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On the search

David Mackley brings you a guide to Google Updates and his views on how to reduce the risk of being damaged by them

If you have a website and rely on Google listings to bring in customers, you may be aware of Google Updates and how they can change the position of your website in Google search listings. You will have probably heard of PANDA, PENGUIN and other friendly names, however, a Google Update can seriously damage your business. Here's a potted history of Google Updates, and my own view on how to reduce the risks of being damaged by them.

What is a Google Update?

BING has just launched a new logo for its search engine, as it strives to make a bigger dent into Google's dominance, but it's still miles behind. Google has its faults, but it really is good at delivering relevant search results, which is why they're so utterly dominant in the market. Google search is powered by its secret Algorithm and every now and again the Google team find new ways to improve it. These improvements are sometimes announced and, more recently, kept quiet. In either case they do tend to have an impact on the search results. So, if you sell teddy bears online and are lucky enough to be in Google's first page results for these items, you'll probably be getting a nice revenue stream from new customers. How would you feel though if Google publishes an update that pushes you down, and effectively out of the search results? You would lose most, if not all, of your teddy bear business overnight. This does actually happen. Some businesses have literally gone bust; as a result they've launched petitions with thousands of signatures asking Google to remove updates, but chances are nothing will happen. It's pretty scary but very real, there are lots of cases where small businesses have lost more than 40 per cent of their turnover overnight after the Google PANDA update. Who knows when the next one will strike? For those wanting to track such things, there are SEO companies that have tools to track changes in Google rankings on a massive scale and give temperature readings to reflect change in rankings. When the temperature gets above 100 degrees, it means there are lots of changes to Google rankings. Webmasters then get very twitchy. Google has more recently become wary about officially confirming when updates are released. Partly because so much rides on Google listings for so many businesses, and also after the uproar that happened with PANDA and PENGUIN updates. As this is an area of concern for people, there are rumours that fly thick and fast. Here's a potted history of some of the main Google updates in recent years.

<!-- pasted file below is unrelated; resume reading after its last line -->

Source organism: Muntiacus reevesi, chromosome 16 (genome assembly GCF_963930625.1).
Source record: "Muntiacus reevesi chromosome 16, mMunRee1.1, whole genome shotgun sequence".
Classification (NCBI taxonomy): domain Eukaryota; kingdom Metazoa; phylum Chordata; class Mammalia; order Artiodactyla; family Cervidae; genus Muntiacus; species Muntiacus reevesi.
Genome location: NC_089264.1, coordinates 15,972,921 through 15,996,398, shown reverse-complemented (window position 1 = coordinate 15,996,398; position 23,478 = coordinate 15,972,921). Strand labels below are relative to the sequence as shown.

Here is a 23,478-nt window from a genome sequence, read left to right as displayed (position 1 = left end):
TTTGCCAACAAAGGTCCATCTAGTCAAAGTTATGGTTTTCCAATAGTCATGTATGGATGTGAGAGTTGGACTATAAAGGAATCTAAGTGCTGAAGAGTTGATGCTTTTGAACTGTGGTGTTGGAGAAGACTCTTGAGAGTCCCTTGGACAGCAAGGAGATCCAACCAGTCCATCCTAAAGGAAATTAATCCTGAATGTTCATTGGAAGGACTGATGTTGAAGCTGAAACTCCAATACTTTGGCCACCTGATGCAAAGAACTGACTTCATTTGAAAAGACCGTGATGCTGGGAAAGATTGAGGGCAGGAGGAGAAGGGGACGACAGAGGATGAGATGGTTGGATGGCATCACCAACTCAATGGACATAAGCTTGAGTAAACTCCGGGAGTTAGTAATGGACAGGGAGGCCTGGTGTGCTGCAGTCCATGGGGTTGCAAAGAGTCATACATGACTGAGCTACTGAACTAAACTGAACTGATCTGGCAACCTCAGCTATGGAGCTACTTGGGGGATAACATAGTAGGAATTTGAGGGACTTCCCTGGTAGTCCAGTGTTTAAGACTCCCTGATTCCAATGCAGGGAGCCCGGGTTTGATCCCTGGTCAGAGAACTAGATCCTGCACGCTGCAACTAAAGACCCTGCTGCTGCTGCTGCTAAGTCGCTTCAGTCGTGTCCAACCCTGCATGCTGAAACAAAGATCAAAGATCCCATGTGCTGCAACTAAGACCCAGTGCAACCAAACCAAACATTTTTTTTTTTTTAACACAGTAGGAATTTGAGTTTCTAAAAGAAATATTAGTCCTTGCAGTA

Google Updates - A potted history

Domain Crowding - May 2013.Google released an update to reduce the problem where a website comes up multiple times for the same search term.
Exact-Match Domain Update - September 2012.Google announced a change in the way it handled exact-match domains (where the search term is the same as the URL of the website, e.g. teddy bears = www.teddybears.com. This led to devalued listings for about one per cent of sites.
7-Result SERPs - August 2012.
Google made a change to limit its first page to only show seven, and not 10 results for many queries. This change impacted about 18 per cent of keywords.
DMCA Penalty -August 2012.